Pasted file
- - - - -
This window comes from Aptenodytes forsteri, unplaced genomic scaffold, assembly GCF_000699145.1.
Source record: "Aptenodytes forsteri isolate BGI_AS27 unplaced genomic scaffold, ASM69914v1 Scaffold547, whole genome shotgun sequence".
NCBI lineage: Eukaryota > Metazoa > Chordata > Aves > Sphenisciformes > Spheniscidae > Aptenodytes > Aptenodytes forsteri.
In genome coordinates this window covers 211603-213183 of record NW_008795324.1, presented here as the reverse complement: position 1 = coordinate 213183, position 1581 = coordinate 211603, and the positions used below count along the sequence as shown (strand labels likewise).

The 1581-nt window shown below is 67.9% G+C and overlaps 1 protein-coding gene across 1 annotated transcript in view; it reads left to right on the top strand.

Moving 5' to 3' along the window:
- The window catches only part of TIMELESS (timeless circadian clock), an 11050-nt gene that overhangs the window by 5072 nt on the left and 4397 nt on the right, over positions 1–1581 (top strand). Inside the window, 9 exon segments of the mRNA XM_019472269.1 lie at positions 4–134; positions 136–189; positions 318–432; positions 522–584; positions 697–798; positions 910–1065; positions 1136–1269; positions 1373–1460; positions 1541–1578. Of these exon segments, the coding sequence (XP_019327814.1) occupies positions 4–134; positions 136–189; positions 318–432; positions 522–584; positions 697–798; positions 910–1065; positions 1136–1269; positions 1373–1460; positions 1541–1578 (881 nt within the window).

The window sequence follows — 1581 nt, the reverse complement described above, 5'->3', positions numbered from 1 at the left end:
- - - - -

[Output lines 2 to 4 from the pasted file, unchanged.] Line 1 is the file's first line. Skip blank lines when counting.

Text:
Source record: "Aptenodytes forsteri isolate BGI_AS27 unplaced genomic scaffold, ASM69914v1 Scaffold547, whole genome shotgun sequence".
NCBI lineage: Eukaryota > Metazoa > Chordata > Aves > Sphenisciformes > Spheniscidae > Aptenodytes > Aptenodytes forsteri.
In genome coordinates this window covers 211603-213183 of record NW_008795324.1, presented here as the reverse complement: position 1 = coordinate 213183, position 1581 = coordinate 211603, and the positions used below count along the sequence as shown (strand labels likewise).